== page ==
Machen Primary School has unveiled its autism-friendly sensory den.
The den is the brainchild of local mother, Claire Kulisa, who ran the final ten miles of the Manchester Marathon on a broken leg earlier this year while attempting to fundraise for the structure.
Inspired by her daughter Lilly, 12, who has autism, Claire raised over £1,400 for furnishing the den, which is known as the Cwtsh.
The structure, worth around £10,000, was donated by Newport manufacturer Asset International, which designed and built the unique project using state of the art technology usually used for underground water management systems.
It was delivered by Kyles Transport, while Armari Plastics and Cymru Glass Cwmbran supplied bespoke windows and a door, and CJS Electrical installed the sensory equipment.
Representatives from each of the businesses were in attendance at the den’s unveiling on Tuesday, November 7, which was officially opened by Waterloo Road actor Richard Mylan, whose son Jaco has autism.
Mr Mylan explored the problems facing children with autism in the BBC documentary, Richard and Jaco: Life With Autism.
He said: “I’m here today because one of the films I made was with my son Jaco, and I know a lot about autism. This school I think might be the first mainstream school to open a sensory den.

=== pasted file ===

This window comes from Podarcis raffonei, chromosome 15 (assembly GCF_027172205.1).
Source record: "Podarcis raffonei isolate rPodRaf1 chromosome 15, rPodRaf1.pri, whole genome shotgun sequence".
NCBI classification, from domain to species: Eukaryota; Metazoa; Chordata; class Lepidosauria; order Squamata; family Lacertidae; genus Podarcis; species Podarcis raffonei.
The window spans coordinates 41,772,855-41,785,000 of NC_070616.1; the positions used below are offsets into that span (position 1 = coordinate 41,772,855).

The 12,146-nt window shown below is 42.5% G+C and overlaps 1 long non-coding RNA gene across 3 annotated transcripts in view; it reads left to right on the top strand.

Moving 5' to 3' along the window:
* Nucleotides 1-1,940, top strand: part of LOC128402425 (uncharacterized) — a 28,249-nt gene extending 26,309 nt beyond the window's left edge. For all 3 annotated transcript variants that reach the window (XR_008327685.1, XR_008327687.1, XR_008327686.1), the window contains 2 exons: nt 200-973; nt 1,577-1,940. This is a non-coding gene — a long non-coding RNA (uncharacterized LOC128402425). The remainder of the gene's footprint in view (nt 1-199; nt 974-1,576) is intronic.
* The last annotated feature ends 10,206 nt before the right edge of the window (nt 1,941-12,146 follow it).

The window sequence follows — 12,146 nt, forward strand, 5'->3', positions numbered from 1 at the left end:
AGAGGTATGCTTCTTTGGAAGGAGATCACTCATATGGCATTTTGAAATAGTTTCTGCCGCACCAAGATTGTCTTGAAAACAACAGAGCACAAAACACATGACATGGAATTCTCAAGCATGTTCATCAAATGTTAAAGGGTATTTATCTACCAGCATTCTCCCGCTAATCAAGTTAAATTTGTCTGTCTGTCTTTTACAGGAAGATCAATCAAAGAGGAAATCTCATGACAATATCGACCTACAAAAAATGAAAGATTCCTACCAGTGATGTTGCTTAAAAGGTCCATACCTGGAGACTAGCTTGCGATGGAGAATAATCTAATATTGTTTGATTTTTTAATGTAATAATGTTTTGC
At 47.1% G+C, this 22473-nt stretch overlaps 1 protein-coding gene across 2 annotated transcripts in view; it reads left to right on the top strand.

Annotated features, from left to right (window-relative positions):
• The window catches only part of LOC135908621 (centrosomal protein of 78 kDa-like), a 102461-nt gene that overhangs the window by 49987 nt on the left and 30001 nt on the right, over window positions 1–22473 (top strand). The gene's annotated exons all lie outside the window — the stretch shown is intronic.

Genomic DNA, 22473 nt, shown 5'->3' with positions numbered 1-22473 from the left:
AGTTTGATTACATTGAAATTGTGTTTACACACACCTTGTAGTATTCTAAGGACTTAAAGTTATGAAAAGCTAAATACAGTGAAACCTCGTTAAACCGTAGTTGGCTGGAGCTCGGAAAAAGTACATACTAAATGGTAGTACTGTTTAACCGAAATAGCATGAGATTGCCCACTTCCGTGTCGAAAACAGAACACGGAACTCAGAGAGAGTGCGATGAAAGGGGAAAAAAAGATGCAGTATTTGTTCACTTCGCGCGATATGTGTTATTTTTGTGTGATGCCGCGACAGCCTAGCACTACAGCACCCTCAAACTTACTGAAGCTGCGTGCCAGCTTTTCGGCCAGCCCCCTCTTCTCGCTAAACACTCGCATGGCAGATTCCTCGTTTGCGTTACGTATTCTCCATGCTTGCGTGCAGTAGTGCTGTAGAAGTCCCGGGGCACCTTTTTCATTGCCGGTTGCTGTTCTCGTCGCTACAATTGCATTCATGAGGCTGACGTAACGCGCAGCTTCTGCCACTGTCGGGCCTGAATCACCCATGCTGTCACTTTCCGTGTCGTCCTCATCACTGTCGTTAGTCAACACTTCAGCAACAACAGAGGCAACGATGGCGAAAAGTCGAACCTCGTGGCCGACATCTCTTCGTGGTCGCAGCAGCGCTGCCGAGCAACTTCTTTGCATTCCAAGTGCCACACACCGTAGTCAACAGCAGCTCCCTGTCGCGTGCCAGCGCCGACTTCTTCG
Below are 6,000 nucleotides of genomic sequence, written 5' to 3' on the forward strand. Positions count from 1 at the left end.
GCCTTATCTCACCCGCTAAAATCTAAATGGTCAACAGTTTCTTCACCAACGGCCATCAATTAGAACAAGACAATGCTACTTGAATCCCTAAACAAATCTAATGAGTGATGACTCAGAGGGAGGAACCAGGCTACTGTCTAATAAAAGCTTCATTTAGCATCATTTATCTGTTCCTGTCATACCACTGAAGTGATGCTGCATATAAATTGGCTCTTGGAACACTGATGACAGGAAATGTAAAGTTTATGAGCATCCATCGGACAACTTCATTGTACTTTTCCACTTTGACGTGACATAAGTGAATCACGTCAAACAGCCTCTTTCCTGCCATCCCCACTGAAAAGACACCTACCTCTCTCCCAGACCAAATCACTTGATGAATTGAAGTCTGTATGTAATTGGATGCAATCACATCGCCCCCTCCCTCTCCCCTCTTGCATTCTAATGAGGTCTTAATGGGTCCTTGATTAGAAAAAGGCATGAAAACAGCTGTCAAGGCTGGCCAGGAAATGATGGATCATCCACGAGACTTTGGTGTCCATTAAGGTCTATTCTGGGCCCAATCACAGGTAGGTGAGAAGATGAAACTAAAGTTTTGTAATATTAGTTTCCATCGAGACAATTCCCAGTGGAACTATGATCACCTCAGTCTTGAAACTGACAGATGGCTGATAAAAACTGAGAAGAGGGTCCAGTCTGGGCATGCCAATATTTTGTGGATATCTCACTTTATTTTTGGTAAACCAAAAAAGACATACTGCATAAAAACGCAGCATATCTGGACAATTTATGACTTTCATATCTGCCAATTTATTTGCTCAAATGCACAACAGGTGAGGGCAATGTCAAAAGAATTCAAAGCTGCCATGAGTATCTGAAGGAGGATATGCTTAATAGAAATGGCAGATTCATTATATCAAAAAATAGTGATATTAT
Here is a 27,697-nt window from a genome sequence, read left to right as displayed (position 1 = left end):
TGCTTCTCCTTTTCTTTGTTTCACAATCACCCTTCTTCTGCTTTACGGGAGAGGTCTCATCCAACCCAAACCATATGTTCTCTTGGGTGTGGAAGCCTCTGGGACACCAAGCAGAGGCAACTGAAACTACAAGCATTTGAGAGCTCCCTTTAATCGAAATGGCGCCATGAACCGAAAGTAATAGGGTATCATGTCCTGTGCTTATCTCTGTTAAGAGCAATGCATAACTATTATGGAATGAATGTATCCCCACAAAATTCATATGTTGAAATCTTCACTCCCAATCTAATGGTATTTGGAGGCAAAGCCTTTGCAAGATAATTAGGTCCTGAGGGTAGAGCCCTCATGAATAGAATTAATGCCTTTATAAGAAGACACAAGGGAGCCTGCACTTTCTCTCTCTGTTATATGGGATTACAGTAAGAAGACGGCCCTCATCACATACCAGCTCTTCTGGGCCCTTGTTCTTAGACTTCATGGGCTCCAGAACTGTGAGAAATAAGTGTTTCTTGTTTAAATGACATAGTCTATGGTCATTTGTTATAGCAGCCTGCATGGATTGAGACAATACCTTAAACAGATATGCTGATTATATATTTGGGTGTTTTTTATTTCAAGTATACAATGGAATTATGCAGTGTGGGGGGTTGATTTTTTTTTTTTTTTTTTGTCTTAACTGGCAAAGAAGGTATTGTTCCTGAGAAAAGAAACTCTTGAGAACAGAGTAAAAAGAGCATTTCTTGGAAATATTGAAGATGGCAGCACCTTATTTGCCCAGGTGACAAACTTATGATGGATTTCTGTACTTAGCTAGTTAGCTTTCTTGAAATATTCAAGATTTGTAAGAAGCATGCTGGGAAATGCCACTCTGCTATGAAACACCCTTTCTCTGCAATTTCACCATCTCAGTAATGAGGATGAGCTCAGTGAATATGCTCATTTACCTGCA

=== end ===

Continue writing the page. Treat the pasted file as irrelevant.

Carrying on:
“Everyone here, children, teachers, parents, staff are all a part of history and are making a better future and hopefully other schools will follow their lead and make sensory dens at their schools.
“I’m really thrilled and delighted to be able to open the sensory den. If my son had a sensory den in his school when he was growing up, he would have found school a much nicer place. It’s a space for everyone to use, to chill, and to enjoy.”
Claire, 39, praised the selflessness of the business who supported her aim, adding: “It’s been very humbling. I can’t quite believe how we’ve got so far in nine months and how generous people have been – and I don’t just mean with their money – with their time and creative input and passion and it’s all given the project the momentum to push forward.
“It’s really been a team effort and a lot of these people have no gain from this.
“They don’t have children in the school, they don’t live in the village, they’ve done it purely out of the goodness of their own heart.
“What’s wonderful about today is that everyone who has helped is here together and it’s great to be able to thank them.”
It is hoped regular access to the Cwtsh will enhance pupils’ concentration and focus, provide a calming influence to improve alertness and social communication skills, allowing pupils to thrive.
Machen Primary School headteacher, Andrew Lloyd, said: “As a school we have seen a rapid increase in the number of children with sensory issues who would clearly benefit from this development. For us, our 100 year old building space is limited and meeting the individual needs of all pupils, particularly those with ASD, can be a challenge.
“This new learning space is undoubtedly an asset and will ensure pupils with sensory issues get the individual support they need to maximise their learning potential.
“The vision for the project was borne by the sterling efforts of school governor Claire Kulisa. It was her remarkable achievement and steely resilience which won plaudits within the local business community who were keen to support us in our vision providing both financial and practical support
“As a school we are truly humbled by the generosity shown by all involved who ensured our dreams become a reality and will be of great benefit to generations of pupils at this school.”